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"He must have written hundreds of them, just in the time we were together." Kurdy poked the campfire with a stick, not because it needed attention but because it gave his hands something to do.

Mister Smith watched him from the other side of the firelight. "Letters to his father?"

"Yeah. Just his father. Never any to his mother. Not that I ever saw, anyway. But he's been writing them ever since the Death."

"Did he know Devon was alive?"

"Nope. But he kept writing. Maybe because he never gave up hope of finding him, or at least what had happened to him." Kurdy's expression turned grim. "All his Dad left him was a name."

"Valhalla Sector."

"Valhalla Sector. Jeremiah's been looking for it since the Death. I think it's the one thing that kept pushing him to survive. Finding the answer to the riddle his father left behind."

"And now that he's found it?" asked Mister Smith, like a small child awaiting the inevitable happy ending to a dark fairytale. "Did he give the letters to Devon?"

"Not a one. He burned them all."

"Burned them? Why?"

Kurdy shrugged. "Maybe because in his heart he really believed his folks were dead. There's an old custom that says if you write a letter to the dead and then burn it, the smoke will rise to heaven and they'll hear your words." He snorted. "Or maybe 15 years worth of letters would have been too fucking heavy to drag around."

"Good point."

"At least he had that."

"What?"

"Those words from his father. Even something as cryptic as 'Valhalla Sector'. It gave him something to hang onto. That's more than a lot of us had." A distant memory haunted Kurdy's dark eyes as he concluded, more softly, "He never had to watch his parents die."

"Not knowing could be worse."

"It's not." Kurdy tossed the stick into the fire and watched the flames consume it with hungry greed. "I'm turning in. We got an early start in the morning." He rose slowly to his feet until he was towering over the smaller man. There was something in Smith's expression that made him pause. "What?"

"Nothing."

Kurdy scowled. Smith's mournful expression clearly said otherwise. He considered busting the guy's balls about what was on his mind then decided against it. It had been a long day and he was too damned tired. "If you need to talk . . ."

"Good night, Kurdy."

"Night."

Mister Smith remained by the fire long after Kurdy had settled in for the night, his mind a jumble of conflicting thoughts. Not knowing the fate of your parents was worse. He understood that from personal experience. Far worse when there were no memories to accompany the gaping hole left behind. Happy, sad, tragic, joyful – there was nothing of childhood in his traumatized mind to conjure. His existence began with the Big Death. Whatever came before was lost to him. For now. One day the memories might return.

Or never.

But the conversation had brought to mind Sister Hannah's recent warning and a sobering realization. He was just as guilty as Devon and all of the other parents who never had the chance to say goodbye.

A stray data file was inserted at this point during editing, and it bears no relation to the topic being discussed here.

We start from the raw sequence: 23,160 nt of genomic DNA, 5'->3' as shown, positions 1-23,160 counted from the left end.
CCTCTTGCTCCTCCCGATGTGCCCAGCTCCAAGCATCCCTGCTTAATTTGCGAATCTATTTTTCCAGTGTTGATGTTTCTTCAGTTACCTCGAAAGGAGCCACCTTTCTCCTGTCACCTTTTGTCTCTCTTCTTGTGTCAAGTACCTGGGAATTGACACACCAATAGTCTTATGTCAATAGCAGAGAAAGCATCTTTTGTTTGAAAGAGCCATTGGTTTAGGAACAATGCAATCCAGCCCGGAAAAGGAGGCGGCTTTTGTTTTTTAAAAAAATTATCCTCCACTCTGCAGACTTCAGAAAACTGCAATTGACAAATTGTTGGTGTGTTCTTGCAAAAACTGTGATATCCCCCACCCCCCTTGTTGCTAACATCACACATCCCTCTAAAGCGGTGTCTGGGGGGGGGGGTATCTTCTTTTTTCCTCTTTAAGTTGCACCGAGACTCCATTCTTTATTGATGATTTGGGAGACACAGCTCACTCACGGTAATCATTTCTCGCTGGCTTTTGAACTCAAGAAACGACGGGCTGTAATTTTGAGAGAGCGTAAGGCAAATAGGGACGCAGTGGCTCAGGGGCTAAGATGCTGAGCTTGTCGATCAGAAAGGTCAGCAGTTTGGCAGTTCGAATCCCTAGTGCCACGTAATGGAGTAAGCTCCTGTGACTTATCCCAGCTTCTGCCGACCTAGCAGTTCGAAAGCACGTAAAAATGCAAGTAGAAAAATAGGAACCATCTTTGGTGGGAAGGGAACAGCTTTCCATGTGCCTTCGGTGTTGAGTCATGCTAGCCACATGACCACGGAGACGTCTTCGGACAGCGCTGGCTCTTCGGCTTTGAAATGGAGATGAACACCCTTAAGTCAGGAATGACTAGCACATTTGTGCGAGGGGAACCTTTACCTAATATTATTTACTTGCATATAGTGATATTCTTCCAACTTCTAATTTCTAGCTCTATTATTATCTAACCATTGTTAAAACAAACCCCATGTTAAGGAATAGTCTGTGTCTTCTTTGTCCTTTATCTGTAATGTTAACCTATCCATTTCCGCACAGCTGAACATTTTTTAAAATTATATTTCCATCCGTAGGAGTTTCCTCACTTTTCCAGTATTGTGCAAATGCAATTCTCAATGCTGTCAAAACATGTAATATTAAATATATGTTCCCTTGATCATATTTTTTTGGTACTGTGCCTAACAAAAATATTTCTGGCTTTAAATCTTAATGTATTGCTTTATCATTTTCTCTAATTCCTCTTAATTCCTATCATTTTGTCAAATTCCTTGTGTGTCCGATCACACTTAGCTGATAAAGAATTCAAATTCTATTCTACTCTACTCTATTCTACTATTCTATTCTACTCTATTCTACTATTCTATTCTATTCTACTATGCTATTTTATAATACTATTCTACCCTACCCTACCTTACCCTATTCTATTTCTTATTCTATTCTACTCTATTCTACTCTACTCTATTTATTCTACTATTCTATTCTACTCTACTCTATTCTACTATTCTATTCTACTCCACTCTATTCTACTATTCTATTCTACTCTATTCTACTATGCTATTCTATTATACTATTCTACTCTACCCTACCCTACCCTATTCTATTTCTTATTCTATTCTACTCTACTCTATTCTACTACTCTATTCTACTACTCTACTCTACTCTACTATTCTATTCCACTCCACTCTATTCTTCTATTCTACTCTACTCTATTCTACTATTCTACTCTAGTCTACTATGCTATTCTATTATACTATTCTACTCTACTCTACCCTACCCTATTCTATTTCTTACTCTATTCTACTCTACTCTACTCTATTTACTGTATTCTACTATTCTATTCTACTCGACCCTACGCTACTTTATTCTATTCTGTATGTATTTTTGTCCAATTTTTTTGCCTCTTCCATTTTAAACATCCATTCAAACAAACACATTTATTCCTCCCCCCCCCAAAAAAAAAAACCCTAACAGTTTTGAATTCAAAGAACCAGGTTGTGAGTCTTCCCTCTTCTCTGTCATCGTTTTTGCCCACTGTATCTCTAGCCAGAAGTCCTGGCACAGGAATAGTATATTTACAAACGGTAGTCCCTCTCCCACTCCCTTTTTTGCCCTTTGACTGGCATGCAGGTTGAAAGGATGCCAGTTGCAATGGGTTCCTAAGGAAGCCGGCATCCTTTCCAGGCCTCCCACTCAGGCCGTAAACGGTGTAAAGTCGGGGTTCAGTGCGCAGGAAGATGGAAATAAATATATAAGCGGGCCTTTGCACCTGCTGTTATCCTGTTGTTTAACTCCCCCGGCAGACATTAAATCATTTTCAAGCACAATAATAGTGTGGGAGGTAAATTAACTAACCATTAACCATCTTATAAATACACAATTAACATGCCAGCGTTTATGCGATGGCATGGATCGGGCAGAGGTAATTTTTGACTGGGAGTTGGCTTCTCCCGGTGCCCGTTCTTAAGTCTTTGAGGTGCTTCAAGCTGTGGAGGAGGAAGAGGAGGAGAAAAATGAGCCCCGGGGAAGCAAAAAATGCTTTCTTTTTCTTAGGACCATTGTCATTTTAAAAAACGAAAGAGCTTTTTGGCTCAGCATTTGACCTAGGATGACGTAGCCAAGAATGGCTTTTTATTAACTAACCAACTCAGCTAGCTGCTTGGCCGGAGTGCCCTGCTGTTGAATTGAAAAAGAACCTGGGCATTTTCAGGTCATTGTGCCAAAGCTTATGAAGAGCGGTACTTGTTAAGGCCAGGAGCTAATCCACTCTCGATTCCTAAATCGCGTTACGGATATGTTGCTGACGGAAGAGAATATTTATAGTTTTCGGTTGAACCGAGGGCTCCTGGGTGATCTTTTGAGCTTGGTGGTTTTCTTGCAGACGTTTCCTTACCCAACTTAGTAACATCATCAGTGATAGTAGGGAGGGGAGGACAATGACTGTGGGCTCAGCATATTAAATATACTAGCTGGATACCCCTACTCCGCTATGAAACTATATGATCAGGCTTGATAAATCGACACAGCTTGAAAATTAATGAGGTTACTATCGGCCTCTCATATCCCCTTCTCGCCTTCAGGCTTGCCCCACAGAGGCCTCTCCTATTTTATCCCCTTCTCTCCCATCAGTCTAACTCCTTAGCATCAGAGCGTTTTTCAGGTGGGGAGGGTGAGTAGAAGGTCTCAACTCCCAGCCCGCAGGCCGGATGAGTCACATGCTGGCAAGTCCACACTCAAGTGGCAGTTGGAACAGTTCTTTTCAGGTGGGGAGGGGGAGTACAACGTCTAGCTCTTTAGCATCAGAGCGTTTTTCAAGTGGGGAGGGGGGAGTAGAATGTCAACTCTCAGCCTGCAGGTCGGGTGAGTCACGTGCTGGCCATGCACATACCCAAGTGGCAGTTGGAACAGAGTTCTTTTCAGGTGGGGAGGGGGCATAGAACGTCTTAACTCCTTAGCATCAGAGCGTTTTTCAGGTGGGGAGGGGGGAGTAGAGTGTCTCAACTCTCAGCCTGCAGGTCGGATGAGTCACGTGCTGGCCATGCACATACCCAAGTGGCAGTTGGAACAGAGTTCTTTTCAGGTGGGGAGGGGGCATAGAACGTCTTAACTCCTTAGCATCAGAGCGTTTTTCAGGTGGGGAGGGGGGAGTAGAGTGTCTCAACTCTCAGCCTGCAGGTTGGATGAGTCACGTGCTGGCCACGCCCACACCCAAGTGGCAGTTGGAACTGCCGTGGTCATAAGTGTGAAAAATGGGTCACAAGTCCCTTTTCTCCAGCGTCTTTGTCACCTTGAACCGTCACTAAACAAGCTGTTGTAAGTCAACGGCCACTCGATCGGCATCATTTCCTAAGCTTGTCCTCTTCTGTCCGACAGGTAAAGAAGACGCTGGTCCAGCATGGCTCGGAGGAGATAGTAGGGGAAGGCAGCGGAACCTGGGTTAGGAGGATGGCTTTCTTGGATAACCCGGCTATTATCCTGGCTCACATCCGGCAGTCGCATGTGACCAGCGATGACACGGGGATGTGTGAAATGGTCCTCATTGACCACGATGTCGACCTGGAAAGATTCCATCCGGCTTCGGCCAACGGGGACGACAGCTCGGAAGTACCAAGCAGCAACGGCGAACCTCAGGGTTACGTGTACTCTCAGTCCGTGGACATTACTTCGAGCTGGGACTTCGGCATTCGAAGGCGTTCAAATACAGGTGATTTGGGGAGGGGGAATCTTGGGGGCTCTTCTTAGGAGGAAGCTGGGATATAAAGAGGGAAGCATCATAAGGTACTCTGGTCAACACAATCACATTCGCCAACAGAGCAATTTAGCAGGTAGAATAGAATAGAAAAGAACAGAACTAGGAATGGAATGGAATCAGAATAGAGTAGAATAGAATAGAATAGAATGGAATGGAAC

Don't leave a silence behind you will regret.

Mister Smith bent to the knapsack resting between his feet and quietly rummaged around inside, feeling blindly the familiar objects until he came across the ones he sought. The cardboard cover of the Composition Notebook had warped from exposure to the elements, it's pages crinkled and yellowed. There were a few random notes scribbled within by an anonymous childish hand. He hadn't the heart to remove them, leaving the simple math and careful cursive as a silent memorial to the original owner.

Turning to the last page, he bent over a clean sheet of paper with the stub of a number 2 pencil and began to write.

Dear Rose,

There are so many things I'd like to say to you. So many things I'd like to explain. One day I will. I promise I'll answer all of your questions. Even the really hard ones. And the sad ones, too.

But I'd like to answer one now. You asked me why we couldn't be together all the time. Remember? I told you that it was too dangerous outside of School. That it was the best place for you to be.

What I didn't tell you was how much it hurts every time I have to leave you there. How much it hurts knowing that the Sisters can take better care of you than I ever could. But it's too dangerous to keep you with me. There are things I have to do. More people I can help, if they'll let me. There's work to be done, and I'm doing it.

I'm doing it because I love you, sweetheart. I want you to grow up into a better world. That's why we can't be together. Not yet, anyway. But someday. Someday I hope we'll have a house with a yard and a white picket fence and a puppy, just like the one you drew for me.

Whatever happens, no matter where you are, my love is always with you, even if I can't be. You are my heart and my reason for living. You are my reason for surviving.

I love you, Rose. More than anything in the whole wide world.

Daddy

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July 2006

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